Tom Jonard's What Einstein Did Not Do Page

1) Einstein did not "discover" or "invent" relativity.  Galileo (and perhaps others before him) did that.
Galileo (1564-1642) described the basics of Relativity of Motion -- the idea that bodies and persons in uniform motion have no idea and no way of knowing they are in motion lest they communicate with the world outside that does not share their motion.  Galileo proposed a thought experiment:  That a heavy object dropped from the top of the mast of a moving ship lands at the base of the mast.  The ship does not because of its motion move out from underneath the free-falling object.  Therefore the object shares some of the ships motion, i.e., it is relative.

There is no experiment or observation than one can make in the enclosed cabin of a boat drifting on a swift-moving but placid stream that would show you to be in motion.  We only know we are in uniform motion by observing the surrounding countryside pass.  This is as true with modern transportation but our modern experience is marred by vibration and noise associated more with our machinery than with the motion.  In fact automobiles that are able to shield us from this vibration and noise command a high price for their quality.  And one is always amazed while driving or riding in one of these how they never seem to be going as fast as they are at high speed.

I am always amazed when flying the amount of deceleration that occurs when landing without the plane falling out of they sky -- no doubt I have been fooled by the relativity of motion into thinking that I am not moving at all (despite the noise and vibration)!

2) Einstein did not "discover" or "invent" the Speed of Light.  A number of observations and one grand theory predating Einstein led to determining the Speed of Light.
  • The astronomer Olaus Roemer in the 1670's provided the first evidence that light traveled at a definite speed (as opposed to instantaneously).  He studied the occultations and eclipses of the Jupiter's Galilean moons and found that actually observed times of these events differed from times calculated from orbital mechanics but not always by the same amount.  Sometimes the event occurred several minutes early; sometimes several minutes late.  He concluded that the differences were due to the places Jupiter and Earth occupied in their orbits at the times of the observations resulting in different distances between the two.  The longer the distance, the longer it took the light to travel from the Jovian system to Earth.  These facts allowed a simple calculation of the speed of light.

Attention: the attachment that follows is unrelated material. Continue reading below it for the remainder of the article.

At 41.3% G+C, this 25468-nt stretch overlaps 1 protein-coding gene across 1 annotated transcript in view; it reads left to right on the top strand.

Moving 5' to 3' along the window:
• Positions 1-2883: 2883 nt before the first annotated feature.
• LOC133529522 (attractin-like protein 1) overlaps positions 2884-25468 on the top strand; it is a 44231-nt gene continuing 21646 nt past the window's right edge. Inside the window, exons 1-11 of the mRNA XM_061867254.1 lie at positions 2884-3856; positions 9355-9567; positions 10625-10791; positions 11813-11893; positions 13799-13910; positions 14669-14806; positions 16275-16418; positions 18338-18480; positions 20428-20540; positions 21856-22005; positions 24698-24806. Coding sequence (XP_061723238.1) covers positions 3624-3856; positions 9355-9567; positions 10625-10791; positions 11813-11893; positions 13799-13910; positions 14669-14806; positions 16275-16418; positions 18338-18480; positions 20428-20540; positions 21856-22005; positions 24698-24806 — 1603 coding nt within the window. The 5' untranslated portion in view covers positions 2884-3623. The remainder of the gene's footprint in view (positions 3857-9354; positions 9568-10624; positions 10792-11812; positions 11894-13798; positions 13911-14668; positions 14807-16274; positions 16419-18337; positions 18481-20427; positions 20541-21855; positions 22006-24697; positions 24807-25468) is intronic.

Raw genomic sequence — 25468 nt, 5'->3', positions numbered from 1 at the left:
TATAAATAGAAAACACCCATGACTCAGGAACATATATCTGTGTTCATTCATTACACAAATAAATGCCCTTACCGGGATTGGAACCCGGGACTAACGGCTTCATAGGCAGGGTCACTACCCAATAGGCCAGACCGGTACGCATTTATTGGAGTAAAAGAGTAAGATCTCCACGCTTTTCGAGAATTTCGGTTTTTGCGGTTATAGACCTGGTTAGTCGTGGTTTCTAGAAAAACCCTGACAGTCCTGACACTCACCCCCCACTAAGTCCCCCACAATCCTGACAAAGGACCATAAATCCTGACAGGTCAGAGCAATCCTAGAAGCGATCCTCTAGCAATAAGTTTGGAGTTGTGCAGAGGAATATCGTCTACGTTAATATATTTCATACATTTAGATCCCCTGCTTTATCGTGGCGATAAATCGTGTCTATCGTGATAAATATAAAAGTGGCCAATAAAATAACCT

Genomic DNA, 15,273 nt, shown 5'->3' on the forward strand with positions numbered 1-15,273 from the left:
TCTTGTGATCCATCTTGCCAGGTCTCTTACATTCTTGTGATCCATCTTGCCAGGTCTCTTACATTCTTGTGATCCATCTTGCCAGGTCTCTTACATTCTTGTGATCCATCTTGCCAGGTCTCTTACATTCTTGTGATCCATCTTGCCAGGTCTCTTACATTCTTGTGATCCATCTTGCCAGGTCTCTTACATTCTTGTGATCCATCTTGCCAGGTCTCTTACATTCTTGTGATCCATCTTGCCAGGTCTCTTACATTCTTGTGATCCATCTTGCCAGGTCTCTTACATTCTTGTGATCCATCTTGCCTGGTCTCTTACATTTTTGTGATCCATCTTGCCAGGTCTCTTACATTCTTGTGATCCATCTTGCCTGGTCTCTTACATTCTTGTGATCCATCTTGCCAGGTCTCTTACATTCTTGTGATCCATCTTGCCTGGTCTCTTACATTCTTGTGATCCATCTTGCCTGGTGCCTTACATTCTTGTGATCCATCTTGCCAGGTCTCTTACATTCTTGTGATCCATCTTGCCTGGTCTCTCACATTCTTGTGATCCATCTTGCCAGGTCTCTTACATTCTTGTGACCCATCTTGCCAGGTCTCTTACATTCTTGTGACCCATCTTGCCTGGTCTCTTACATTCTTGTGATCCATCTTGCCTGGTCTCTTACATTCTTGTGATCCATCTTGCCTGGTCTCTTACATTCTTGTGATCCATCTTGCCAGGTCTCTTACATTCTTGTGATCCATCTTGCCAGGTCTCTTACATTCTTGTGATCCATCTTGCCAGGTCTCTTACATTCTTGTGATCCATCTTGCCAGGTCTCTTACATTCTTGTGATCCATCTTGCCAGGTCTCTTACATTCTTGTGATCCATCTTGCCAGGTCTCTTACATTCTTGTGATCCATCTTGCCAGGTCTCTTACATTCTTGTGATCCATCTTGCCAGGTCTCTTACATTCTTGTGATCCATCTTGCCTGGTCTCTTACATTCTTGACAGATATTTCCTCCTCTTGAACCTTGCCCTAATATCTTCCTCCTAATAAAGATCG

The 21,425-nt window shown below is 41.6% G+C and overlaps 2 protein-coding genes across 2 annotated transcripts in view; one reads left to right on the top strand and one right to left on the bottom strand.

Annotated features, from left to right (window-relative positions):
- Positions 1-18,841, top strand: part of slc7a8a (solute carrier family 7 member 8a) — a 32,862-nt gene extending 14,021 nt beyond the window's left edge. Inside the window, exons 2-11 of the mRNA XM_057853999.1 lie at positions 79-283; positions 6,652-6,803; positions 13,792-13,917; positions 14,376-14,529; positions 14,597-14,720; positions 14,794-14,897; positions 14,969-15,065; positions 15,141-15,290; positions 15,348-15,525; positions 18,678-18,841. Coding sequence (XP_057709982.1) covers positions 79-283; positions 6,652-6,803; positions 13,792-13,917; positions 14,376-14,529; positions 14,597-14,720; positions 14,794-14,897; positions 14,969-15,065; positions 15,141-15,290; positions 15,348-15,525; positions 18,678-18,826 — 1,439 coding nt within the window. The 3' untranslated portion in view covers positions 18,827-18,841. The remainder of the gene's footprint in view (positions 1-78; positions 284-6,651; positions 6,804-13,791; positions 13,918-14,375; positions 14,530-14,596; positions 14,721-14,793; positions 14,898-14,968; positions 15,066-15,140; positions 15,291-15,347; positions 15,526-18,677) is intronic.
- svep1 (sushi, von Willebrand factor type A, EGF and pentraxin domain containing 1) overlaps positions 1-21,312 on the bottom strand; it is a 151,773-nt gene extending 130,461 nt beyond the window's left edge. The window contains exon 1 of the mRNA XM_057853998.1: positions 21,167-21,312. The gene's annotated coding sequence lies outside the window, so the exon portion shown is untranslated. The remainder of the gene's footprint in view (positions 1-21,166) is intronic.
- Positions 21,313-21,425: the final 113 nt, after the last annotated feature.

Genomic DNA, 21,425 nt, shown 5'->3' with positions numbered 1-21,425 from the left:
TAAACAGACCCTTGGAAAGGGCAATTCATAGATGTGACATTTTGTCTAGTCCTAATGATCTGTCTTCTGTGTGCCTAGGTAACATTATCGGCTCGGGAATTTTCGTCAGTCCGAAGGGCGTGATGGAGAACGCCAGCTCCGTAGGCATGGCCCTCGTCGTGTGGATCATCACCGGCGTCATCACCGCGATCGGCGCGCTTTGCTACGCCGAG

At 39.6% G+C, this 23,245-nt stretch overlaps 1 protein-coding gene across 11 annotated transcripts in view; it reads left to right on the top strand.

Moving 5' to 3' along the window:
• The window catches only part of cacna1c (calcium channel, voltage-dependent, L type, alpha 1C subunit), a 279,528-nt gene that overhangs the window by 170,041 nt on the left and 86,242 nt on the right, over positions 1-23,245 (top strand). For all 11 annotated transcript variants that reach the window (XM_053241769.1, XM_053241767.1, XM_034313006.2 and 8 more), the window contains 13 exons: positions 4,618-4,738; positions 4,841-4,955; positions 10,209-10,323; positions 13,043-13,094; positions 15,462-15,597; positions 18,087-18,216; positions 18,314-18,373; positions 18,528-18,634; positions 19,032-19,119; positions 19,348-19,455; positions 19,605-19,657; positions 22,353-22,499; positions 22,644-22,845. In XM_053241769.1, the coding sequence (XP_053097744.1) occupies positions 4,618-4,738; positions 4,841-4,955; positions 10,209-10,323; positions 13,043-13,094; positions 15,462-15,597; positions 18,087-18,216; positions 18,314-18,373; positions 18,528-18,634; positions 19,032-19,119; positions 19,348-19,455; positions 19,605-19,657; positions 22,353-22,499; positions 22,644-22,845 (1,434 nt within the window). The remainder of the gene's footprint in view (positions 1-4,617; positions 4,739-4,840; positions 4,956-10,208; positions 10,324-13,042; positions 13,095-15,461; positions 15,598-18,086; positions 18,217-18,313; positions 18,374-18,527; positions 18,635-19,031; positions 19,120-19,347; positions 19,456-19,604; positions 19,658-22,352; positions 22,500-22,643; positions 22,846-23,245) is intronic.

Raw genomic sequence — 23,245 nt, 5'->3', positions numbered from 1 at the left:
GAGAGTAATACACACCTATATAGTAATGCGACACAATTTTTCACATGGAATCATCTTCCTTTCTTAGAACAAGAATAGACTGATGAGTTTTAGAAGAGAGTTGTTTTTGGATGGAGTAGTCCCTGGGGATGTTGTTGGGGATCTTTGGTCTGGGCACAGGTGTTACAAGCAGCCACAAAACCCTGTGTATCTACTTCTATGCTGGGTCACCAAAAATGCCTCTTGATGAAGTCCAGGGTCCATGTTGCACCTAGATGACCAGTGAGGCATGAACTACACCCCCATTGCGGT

• In 1728, another astronomer, James Bradley, used the aberration of starlight to perform a similar calculation. Aberration of starlight is itself an interesting if little known phenomenon.  The best way to understand the aberration of starlight is by analogy:  Think of a rainstorm in which the rain is falling straight down.  If you were out walking in such a storm you would think that the rain was slanting from whatever direction you were moving -- your front would get wet and your back remain dry.  If you had one you would angle your umbrella as though the rain were falling at an angle.  But it is not.  Rather your motion combined with the straight fall of the rain drops makes it seem the rain slants in this way.  The same thing happens to light from stars near the poles of the Earth's orbit.  The combined motion of their "straight falling" light and the Earth in it's orbit makes them appear to be displaced from their true positions in the direction the Earth is moving.  Since the Earth goes around the Sun the polar stars appear to go around in tiny ellipses in the sky.  Measuring the size of this displacement and knowing the speed of the Earth in its orbit allowed Bradley to calculate the speed of light.
  • The Speed of Light was first measured on earth ("in a laboratory" would not be quite accurate since the apparatus used was located on two hill tops) by physicist Armand Hippolyte Louis Fizeau in 1849.  Fizeau used a rotating disk which chopped a beam of light into segments and reflected it off a distant mirror so that it passed back through the rotating disk.  By adjusting the speed of this disk he could determine the round trip travel time of the segments.  Interestingly this experiment was not as accurate as the astronomical methods that preceded it.  But it served to confirm the astronomical observations for the skeptical.  One of the curious observations that resulted was that while the rotation of the earth changed the orientation of the experiment with respect to the earth's orbital motion no variation of the velocity of light was observed.  This led to other experiments and theories regarding the unvarying speed of light culminating with Einstein.
  • The grand theory belongs to James Clerk Maxwell and was published  in 1873.  Maxwell studied electrical and magnetic phenomena and formulated a revolutionary theory that combined the two phenomenon into one -- electromagnetism.  Maxell's theory described the propagation of electromagnetic waves in a vacuum at what was already known by experiment to be the Speed of Light.   He proposed these electro-magnetic waves and light were in fact the same thing.  The interesting part about this is that his theory specifies the Speed of Light based only on theory, albeit a theory which incorporates other easily observed electrical and magnetic properties.  Specifically the Speed of Light (c) is given by:
  • c = 1/(m0e0)1/2
    where m0 is the permitivity and e0 is the permeability of the vacuum.

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    Created December 28, 2001, 
    © 2001, Thomas A. Jonard